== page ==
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When I am making methods with return values, I usually try and set things up so that there is never a case when the method is called in such a way that it would have to return some default value. When I started I would often write methods that did something, and would either return what they did or, if they failed to do anything, would return null. But I hate having ugly if(!null) statements all over my code,

I'm reading a re-guide to ruby that I read many moons ago, by the pragmatic programmers, and I notice that they often return self (ruby's this) when they wouldn't normally return anything. This is, they say, in order to be able to chain method calls, as in this example using setters that return the object whose attributes they set.


Initially I find this sort of thing attractive. There have been a couple of times when I have rejoiced at being able to chain method calls, like Player.getHand().getSize() but this is somewhat different in that the object of the method call changes from step to step.

What does Stack Overflow think about return values? Are there any patterns or idioms that come to mind warmly when you think of return values? Any great ways to avoid frustration and increase beauty?

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Wow! My greetings have been edited out of this post. Is this because greetings are irrelevant to science? I usually say "hi" at the beginning of a post and "z." at the end. I thought it was OK to be myself but no? I guess I should stop making up words and putting "?" at the end of statements too eh? –  Ziggy Dec 26 '08 at 11:07
@Ziggy: Yes, and we would appreciate it if you just left those out of posts in the future. Thanks. –  GEOCHET Mar 3 '09 at 22:42
Here, I fixed an actual error for you. –  flussence Mar 3 '09 at 22:45

5 Answers 5

up vote 5 down vote accepted

In my humble opinion, there are three kinds of return-cases that you should take into consideration:

Object property manipulation

The first is the manipulation of object properties. The pattern you describe here is very often used when manipulating objects. A very typical scenario is using it together with a factory. Consider this hypothetical creation call:

// When the object has manipulative methods:
Pizza p = PizzaFactory().create().addAnchovies().addTomatoes();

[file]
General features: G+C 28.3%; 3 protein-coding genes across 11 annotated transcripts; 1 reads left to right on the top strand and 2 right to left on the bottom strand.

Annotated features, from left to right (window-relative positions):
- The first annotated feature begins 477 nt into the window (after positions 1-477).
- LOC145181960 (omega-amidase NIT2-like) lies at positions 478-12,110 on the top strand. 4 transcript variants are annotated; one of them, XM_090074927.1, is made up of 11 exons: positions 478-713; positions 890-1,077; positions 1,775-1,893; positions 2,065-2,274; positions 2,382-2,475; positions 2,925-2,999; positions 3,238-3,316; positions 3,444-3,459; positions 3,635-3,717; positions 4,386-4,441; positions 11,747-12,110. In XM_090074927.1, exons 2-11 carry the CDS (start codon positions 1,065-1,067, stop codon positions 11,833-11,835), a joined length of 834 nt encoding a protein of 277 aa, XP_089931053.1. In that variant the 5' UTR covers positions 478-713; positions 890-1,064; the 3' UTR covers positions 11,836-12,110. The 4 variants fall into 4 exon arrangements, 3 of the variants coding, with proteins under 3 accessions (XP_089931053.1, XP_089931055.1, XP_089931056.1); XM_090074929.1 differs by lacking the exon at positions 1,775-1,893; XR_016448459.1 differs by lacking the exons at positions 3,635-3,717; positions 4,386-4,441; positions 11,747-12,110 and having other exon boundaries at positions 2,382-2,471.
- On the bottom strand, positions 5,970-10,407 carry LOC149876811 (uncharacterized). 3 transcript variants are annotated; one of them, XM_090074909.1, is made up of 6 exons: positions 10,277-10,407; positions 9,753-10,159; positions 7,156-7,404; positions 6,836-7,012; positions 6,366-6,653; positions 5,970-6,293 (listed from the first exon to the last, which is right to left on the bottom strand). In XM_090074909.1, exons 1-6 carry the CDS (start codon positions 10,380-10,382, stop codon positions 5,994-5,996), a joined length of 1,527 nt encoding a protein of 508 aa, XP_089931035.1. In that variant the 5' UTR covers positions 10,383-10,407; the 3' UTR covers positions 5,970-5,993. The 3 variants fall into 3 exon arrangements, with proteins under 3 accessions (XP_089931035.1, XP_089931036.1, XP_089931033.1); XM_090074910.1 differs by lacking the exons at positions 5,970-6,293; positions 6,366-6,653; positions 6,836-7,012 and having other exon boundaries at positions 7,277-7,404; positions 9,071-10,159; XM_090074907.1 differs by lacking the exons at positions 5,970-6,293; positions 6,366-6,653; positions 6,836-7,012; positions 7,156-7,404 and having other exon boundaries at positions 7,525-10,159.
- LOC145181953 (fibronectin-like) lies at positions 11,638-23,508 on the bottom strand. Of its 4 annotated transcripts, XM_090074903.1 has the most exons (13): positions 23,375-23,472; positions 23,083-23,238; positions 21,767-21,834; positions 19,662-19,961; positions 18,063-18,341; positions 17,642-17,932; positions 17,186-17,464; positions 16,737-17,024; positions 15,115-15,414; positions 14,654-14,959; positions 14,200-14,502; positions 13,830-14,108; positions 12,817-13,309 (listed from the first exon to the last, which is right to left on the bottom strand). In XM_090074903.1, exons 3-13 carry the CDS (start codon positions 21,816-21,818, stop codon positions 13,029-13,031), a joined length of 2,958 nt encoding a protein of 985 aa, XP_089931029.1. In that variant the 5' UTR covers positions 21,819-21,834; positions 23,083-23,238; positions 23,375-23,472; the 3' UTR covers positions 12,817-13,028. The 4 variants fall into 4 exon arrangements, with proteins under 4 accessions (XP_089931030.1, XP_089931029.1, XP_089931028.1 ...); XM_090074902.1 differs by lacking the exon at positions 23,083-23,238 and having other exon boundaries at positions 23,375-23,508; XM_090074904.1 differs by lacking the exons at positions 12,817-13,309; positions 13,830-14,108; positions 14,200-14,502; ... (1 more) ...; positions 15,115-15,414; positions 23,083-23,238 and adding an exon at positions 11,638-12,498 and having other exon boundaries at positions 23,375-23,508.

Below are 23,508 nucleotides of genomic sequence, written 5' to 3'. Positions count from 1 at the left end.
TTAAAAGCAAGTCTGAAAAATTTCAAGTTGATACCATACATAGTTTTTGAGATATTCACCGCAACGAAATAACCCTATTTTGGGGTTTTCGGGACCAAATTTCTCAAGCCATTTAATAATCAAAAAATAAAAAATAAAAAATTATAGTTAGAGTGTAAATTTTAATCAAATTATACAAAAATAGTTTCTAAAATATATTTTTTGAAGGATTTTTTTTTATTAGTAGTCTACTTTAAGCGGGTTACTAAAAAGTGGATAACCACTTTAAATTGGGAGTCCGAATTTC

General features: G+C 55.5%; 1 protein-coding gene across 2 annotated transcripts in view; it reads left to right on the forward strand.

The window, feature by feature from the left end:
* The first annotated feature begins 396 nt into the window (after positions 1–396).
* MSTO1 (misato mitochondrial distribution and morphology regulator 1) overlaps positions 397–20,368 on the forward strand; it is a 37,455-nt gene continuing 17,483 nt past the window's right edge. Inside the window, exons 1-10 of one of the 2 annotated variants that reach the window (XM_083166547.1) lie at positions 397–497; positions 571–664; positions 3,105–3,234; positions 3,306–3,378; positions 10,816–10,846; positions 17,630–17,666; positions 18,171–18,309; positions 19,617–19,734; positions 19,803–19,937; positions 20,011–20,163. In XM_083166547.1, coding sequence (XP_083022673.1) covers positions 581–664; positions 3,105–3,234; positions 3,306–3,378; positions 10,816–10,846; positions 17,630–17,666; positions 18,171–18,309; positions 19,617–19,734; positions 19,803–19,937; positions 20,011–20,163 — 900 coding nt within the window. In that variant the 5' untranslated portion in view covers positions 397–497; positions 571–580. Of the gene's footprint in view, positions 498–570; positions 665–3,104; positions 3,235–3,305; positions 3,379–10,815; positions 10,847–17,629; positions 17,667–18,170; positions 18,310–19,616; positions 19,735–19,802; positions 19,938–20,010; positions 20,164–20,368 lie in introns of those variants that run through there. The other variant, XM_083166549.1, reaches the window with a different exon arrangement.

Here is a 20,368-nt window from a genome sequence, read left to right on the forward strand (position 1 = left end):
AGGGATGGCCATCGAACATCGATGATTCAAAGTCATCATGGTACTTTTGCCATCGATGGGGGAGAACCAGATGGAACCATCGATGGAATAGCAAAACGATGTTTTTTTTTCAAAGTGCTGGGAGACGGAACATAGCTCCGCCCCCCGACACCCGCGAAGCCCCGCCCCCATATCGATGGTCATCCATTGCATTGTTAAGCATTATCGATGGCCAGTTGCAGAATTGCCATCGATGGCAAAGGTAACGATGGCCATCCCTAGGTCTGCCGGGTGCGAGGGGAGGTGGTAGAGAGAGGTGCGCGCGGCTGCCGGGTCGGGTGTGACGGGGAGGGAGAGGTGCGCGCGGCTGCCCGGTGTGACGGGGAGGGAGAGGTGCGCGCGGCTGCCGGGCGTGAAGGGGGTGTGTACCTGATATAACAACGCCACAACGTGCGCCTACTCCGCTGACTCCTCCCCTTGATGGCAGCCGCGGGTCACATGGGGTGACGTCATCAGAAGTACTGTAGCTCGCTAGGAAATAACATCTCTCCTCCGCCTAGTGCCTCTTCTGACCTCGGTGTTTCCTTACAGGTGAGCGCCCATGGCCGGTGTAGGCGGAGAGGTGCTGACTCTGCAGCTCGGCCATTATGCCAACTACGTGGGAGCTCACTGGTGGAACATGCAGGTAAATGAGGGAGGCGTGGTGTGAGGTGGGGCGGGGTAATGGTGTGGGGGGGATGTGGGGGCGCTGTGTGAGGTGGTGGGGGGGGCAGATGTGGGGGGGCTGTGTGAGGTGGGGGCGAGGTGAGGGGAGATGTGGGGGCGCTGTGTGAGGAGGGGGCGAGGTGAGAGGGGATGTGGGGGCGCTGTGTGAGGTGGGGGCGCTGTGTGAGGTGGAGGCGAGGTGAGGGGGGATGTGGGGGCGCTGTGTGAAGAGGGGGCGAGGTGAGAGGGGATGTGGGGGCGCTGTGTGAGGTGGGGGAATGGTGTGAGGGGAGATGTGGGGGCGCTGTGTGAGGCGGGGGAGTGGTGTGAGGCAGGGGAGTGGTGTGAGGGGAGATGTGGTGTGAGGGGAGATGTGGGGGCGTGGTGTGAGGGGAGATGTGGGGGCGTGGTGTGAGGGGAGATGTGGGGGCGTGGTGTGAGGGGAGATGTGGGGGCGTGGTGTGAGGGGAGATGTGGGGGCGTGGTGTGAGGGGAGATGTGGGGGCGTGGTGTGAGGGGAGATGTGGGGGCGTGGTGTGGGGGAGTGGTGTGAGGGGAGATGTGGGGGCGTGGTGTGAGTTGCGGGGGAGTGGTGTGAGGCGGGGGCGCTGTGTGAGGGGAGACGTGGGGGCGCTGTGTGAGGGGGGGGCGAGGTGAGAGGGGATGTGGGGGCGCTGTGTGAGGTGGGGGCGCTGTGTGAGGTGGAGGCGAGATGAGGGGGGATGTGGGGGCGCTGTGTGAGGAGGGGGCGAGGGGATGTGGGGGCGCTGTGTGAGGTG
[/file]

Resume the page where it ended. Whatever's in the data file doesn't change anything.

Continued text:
// When the factory has manipulative methods working on the 
// object, IMHO more elegant from a semantic point of view:
Pizza p = PizzaFactory().create().addAnchovies().addTomatoes().getPizza();

It allows for a quick grasp at what exactly is being created or how an object is manipulated, because the methods form one human-readable expression. It's definitely nice, but don't overuse. A rule of thumb is that this might be used with methods whose return value you could also declare as void.

Evaluating object properties

The second might be when a method evaluates something on an object. Consider, for example, the method car.getCurrentSpeed(), that could be interpreted as a message to an object asking for the current speed and returning that. It would simply return the value, not too complicated. :)

Make object do this or that

The third might be when a method makes an perform an operation, returning some sort of value indicating how well the caller's intention was fulfilled - but laying out such a method could be difficult:

int new_gear = 20;
if (car.gears.changeGear(new_gear)) // does that mean success or fail?

This is where you can see a difficulty in designing the method. Should it return 0 upon success or failure? How about -1 if the gear could not be set, because the car only has 5 gears? Does that mean the current gear is at -1 now, too? The method could return the gear it changed to, meaning you would have to compare the argument supplied to the method to the return code. That would work. On the other hand, you could simply return either true or false for failure or false or true for failure. Which one to use could be decided by estimating if you'd expect those method calls to rather fail or succeed.

In my humble opinion, there is a way to better express the semantics of such return values, by giving them a semantic description. Future developers interacting with your objects will love you for not having to look up the comments or documentation for your methods:

class GearSystem {
// (...)
enum GearChangeResult
{ GearChangeSuccess, NonExistingGear, MechanicalGearProblem };

GearChangeResult changeGear (int gear);

That way, it becomes perfectly obvious for any programmer looking at your code, what the return value means (consider: if (gears.changeGear(20) == GearSystem::GearChangeSuccess) - much clearer what that means than the example above)

Antipattern: Failures as return codes.

The fourth possibility for a return value I actually omitted, because in my opinion it isn't any: when there's an error in your program, like a logic error or a failure that needs to be dealt with - you could theoretically return a value indicating so. But today, that's not done so often anymore (or should not be), because for that, there are exceptions.